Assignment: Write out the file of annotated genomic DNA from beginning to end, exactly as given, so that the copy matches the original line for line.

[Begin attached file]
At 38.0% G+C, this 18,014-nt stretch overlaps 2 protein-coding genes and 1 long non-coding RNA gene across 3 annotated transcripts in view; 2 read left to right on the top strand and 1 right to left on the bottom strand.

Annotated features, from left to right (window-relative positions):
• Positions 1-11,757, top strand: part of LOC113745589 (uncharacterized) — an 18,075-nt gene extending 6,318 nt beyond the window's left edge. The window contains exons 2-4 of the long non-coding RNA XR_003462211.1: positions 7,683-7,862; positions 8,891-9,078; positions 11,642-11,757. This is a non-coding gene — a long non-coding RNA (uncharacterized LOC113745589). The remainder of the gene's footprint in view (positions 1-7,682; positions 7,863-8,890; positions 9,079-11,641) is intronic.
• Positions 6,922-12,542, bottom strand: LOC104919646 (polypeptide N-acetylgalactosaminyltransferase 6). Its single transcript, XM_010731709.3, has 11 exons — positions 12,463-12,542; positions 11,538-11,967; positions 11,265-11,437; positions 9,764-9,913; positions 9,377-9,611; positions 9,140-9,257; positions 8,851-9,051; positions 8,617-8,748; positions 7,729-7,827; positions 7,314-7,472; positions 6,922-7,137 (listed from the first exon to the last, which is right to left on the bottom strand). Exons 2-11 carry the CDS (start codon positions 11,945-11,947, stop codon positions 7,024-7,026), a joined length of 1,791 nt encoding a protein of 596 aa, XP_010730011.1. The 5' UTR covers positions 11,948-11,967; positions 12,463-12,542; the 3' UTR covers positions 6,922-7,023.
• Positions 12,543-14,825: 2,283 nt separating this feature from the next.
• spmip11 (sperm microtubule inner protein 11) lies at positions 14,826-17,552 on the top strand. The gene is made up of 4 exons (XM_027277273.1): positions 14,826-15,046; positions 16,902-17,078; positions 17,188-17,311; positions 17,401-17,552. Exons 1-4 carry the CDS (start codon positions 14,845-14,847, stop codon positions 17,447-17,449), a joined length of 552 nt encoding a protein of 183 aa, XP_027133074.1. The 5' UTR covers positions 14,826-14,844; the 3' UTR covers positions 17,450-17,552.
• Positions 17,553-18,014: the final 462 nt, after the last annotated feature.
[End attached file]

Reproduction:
At 38.0% G+C, this 18,014-nt stretch overlaps 2 protein-coding genes and 1 long non-coding RNA gene across 3 annotated transcripts in view; 2 read left to right on the top strand and 1 right to left on the bottom strand.

Annotated features, from left to right (window-relative positions):
• Positions 1-11,757, top strand: part of LOC113745589 (uncharacterized) — an 18,075-nt gene extending 6,318 nt beyond the window's left edge. The window contains exons 2-4 of the long non-coding RNA XR_003462211.1: positions 7,683-7,862; positions 8,891-9,078; positions 11,642-11,757. This is a non-coding gene — a long non-coding RNA (uncharacterized LOC113745589). The remainder of the gene's footprint in view (positions 1-7,682; positions 7,863-8,890; positions 9,079-11,641) is intronic.
• Positions 6,922-12,542, bottom strand: LOC104919646 (polypeptide N-acetylgalactosaminyltransferase 6). Its single transcript, XM_010731709.3, has 11 exons — positions 12,463-12,542; positions 11,538-11,967; positions 11,265-11,437; positions 9,764-9,913; positions 9,377-9,611; positions 9,140-9,257; positions 8,851-9,051; positions 8,617-8,748; positions 7,729-7,827; positions 7,314-7,472; positions 6,922-7,137 (listed from the first exon to the last, which is right to left on the bottom strand). Exons 2-11 carry the CDS (start codon positions 11,945-11,947, stop codon positions 7,024-7,026), a joined length of 1,791 nt encoding a protein of 596 aa, XP_010730011.1. The 5' UTR covers positions 11,948-11,967; positions 12,463-12,542; the 3' UTR covers positions 6,922-7,023.
• Positions 12,543-14,825: 2,283 nt separating this feature from the next.
• spmip11 (sperm microtubule inner protein 11) lies at positions 14,826-17,552 on the top strand. The gene is made up of 4 exons (XM_027277273.1): positions 14,826-15,046; positions 16,902-17,078; positions 17,188-17,311; positions 17,401-17,552. Exons 1-4 carry the CDS (start codon positions 14,845-14,847, stop codon positions 17,447-17,449), a joined length of 552 nt encoding a protein of 183 aa, XP_027133074.1. The 5' UTR covers positions 14,826-14,844; the 3' UTR covers positions 17,450-17,552.
• Positions 17,553-18,014: the final 462 nt, after the last annotated feature.